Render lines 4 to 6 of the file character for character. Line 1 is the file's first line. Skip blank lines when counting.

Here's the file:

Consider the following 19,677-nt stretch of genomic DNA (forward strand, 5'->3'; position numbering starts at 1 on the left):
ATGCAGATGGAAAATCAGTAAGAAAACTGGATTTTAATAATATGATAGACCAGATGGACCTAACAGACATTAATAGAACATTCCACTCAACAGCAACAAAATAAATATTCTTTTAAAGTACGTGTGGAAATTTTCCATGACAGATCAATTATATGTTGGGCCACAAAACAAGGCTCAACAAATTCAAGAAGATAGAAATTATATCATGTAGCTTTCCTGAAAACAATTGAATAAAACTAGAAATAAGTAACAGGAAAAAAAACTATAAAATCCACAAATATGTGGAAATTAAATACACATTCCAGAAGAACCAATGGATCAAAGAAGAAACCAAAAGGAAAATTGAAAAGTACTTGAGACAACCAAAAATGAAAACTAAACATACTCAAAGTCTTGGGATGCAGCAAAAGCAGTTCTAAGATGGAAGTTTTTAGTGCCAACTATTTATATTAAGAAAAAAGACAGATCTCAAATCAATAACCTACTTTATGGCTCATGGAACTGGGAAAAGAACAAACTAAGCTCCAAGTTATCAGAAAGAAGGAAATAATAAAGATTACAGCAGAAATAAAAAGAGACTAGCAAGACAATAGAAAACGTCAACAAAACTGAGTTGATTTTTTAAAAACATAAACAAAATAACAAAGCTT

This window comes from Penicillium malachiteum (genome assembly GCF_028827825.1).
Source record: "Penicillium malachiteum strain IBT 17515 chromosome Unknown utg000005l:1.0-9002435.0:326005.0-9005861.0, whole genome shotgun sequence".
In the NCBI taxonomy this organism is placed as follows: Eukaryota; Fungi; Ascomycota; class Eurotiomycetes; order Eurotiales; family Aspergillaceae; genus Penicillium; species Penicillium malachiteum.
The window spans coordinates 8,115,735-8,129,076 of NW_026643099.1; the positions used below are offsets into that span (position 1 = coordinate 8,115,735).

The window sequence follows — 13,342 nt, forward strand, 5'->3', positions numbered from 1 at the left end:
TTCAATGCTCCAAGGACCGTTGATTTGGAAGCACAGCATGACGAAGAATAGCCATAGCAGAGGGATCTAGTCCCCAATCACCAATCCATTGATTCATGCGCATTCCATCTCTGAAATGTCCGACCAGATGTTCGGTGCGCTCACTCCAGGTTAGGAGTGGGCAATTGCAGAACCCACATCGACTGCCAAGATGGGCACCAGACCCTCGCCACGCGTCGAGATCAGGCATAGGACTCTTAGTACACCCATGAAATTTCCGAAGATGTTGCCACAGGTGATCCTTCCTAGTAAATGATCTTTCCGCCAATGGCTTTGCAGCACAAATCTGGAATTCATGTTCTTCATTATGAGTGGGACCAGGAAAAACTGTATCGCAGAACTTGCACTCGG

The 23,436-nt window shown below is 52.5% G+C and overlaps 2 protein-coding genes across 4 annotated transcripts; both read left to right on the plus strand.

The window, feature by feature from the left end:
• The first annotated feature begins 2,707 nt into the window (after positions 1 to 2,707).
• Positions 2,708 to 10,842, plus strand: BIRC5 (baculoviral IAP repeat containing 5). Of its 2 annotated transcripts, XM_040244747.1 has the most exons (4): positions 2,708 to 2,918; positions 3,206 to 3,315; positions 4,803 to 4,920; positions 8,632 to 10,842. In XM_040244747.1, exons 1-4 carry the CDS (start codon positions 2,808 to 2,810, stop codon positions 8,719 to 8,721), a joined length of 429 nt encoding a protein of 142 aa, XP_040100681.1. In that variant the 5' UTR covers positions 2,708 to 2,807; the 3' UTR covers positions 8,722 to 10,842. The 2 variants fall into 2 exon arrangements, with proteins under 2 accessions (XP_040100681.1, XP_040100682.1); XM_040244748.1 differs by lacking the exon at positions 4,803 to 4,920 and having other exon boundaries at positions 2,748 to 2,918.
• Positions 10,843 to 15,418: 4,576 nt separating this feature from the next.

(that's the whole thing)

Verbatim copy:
Source record: "Penicillium malachiteum strain IBT 17515 chromosome Unknown utg000005l:1.0-9002435.0:326005.0-9005861.0, whole genome shotgun sequence".
In the NCBI taxonomy this organism is placed as follows: Eukaryota; Fungi; Ascomycota; class Eurotiomycetes; order Eurotiales; family Aspergillaceae; genus Penicillium; species Penicillium malachiteum.
The window spans coordinates 8,115,735-8,129,076 of NW_026643099.1; the positions used below are offsets into that span (position 1 = coordinate 8,115,735).